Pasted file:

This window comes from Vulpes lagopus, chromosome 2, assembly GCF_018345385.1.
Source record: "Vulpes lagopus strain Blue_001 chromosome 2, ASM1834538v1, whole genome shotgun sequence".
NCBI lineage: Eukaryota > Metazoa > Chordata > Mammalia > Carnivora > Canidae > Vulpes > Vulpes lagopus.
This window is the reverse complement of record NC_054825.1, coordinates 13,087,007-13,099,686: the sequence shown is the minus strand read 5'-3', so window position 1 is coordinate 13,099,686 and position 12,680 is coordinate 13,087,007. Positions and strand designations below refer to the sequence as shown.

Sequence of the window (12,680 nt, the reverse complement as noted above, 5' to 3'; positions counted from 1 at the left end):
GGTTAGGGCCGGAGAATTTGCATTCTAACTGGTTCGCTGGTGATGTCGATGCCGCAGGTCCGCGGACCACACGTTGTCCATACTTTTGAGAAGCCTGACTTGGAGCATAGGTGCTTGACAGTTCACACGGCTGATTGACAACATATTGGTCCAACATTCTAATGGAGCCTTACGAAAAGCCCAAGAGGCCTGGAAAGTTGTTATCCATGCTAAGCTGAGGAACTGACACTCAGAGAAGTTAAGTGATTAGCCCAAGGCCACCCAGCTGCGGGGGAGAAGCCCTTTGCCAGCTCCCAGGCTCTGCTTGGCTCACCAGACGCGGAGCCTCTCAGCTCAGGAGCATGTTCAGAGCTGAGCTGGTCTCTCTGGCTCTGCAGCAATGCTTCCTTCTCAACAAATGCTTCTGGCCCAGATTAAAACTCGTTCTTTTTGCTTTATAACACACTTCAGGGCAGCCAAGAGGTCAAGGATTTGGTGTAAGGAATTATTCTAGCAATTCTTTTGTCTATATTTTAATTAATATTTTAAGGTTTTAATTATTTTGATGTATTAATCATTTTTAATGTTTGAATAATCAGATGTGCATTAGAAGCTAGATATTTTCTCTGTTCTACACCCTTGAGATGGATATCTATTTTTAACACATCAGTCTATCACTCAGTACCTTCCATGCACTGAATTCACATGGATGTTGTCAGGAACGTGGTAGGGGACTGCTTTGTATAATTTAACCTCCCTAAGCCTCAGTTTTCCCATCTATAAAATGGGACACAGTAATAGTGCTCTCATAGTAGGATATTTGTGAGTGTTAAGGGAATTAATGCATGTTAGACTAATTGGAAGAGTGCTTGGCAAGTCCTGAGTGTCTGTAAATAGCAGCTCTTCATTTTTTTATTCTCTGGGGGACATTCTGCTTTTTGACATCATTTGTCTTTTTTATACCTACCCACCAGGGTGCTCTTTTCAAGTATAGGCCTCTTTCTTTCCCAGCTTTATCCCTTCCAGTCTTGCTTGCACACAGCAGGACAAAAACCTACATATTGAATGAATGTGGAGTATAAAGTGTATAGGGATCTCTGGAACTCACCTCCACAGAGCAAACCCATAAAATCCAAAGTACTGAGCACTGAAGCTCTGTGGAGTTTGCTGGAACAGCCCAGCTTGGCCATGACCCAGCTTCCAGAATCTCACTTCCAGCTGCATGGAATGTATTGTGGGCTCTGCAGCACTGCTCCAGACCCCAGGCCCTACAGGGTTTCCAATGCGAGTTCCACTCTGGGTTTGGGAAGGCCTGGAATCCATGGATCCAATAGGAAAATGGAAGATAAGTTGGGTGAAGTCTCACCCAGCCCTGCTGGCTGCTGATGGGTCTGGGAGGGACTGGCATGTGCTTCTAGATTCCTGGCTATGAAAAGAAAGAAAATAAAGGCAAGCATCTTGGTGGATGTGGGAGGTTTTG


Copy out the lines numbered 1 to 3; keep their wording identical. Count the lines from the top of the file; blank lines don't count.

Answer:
This window comes from Vulpes lagopus, chromosome 2, assembly GCF_018345385.1.
Source record: "Vulpes lagopus strain Blue_001 chromosome 2, ASM1834538v1, whole genome shotgun sequence".
NCBI lineage: Eukaryota > Metazoa > Chordata > Mammalia > Carnivora > Canidae > Vulpes > Vulpes lagopus.